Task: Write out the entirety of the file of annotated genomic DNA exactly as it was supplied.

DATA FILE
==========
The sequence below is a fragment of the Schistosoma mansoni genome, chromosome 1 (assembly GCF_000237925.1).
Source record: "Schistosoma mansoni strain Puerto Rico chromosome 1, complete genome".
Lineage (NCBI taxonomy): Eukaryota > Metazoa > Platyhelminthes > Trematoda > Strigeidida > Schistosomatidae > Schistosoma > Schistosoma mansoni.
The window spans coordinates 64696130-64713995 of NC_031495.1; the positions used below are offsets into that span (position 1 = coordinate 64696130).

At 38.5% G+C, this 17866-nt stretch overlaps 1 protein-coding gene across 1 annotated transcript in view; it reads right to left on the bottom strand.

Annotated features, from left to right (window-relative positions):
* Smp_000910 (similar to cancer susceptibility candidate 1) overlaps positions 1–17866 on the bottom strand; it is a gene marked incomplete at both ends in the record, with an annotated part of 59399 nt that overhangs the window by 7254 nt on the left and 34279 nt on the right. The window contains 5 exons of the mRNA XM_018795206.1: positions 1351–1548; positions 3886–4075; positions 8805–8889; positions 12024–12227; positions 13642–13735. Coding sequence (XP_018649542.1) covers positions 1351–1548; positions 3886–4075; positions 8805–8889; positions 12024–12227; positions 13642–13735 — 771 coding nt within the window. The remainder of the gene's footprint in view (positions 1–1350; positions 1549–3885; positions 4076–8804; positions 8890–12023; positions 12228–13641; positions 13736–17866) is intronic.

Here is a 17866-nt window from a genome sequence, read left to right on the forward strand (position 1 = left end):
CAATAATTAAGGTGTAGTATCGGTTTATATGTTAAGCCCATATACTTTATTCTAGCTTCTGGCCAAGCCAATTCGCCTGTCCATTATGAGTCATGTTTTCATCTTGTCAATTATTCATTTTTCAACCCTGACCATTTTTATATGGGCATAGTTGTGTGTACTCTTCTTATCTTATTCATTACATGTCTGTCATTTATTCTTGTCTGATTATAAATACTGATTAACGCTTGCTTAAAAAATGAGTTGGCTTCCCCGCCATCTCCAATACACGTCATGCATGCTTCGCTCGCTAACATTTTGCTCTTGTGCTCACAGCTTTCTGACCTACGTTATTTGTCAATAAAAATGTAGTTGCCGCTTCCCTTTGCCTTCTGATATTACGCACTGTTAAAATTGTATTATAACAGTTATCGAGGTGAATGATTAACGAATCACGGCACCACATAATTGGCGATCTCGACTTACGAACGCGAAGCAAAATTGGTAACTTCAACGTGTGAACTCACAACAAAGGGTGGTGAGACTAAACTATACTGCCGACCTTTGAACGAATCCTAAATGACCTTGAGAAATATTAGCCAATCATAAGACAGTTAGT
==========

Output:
The sequence below is a fragment of the Schistosoma mansoni genome, chromosome 1 (assembly GCF_000237925.1).
Source record: "Schistosoma mansoni strain Puerto Rico chromosome 1, complete genome".
Lineage (NCBI taxonomy): Eukaryota > Metazoa > Platyhelminthes > Trematoda > Strigeidida > Schistosomatidae > Schistosoma > Schistosoma mansoni.
The window spans coordinates 64696130-64713995 of NC_031495.1; the positions used below are offsets into that span (position 1 = coordinate 64696130).

At 38.5% G+C, this 17866-nt stretch overlaps 1 protein-coding gene across 1 annotated transcript in view; it reads right to left on the bottom strand.

Annotated features, from left to right (window-relative positions):
* Smp_000910 (similar to cancer susceptibility candidate 1) overlaps positions 1–17866 on the bottom strand; it is a gene marked incomplete at both ends in the record, with an annotated part of 59399 nt that overhangs the window by 7254 nt on the left and 34279 nt on the right. The window contains 5 exons of the mRNA XM_018795206.1: positions 1351–1548; positions 3886–4075; positions 8805–8889; positions 12024–12227; positions 13642–13735. Coding sequence (XP_018649542.1) covers positions 1351–1548; positions 3886–4075; positions 8805–8889; positions 12024–12227; positions 13642–13735 — 771 coding nt within the window. The remainder of the gene's footprint in view (positions 1–1350; positions 1549–3885; positions 4076–8804; positions 8890–12023; positions 12228–13641; positions 13736–17866) is intronic.

Here is a 17866-nt window from a genome sequence, read left to right on the forward strand (position 1 = left end):
CAATAATTAAGGTGTAGTATCGGTTTATATGTTAAGCCCATATACTTTATTCTAGCTTCTGGCCAAGCCAATTCGCCTGTCCATTATGAGTCATGTTTTCATCTTGTCAATTATTCATTTTTCAACCCTGACCATTTTTATATGGGCATAGTTGTGTGTACTCTTCTTATCTTATTCATTACATGTCTGTCATTTATTCTTGTCTGATTATAAATACTGATTAACGCTTGCTTAAAAAATGAGTTGGCTTCCCCGCCATCTCCAATACACGTCATGCATGCTTCGCTCGCTAACATTTTGCTCTTGTGCTCACAGCTTTCTGACCTACGTTATTTGTCAATAAAAATGTAGTTGCCGCTTCCCTTTGCCTTCTGATATTACGCACTGTTAAAATTGTATTATAACAGTTATCGAGGTGAATGATTAACGAATCACGGCACCACATAATTGGCGATCTCGACTTACGAACGCGAAGCAAAATTGGTAACTTCAACGTGTGAACTCACAACAAAGGGTGGTGAGACTAAACTATACTGCCGACCTTTGAACGAATCCTAAATGACCTTGAGAAATATTAGCCAATCATAAGACAGTTAGT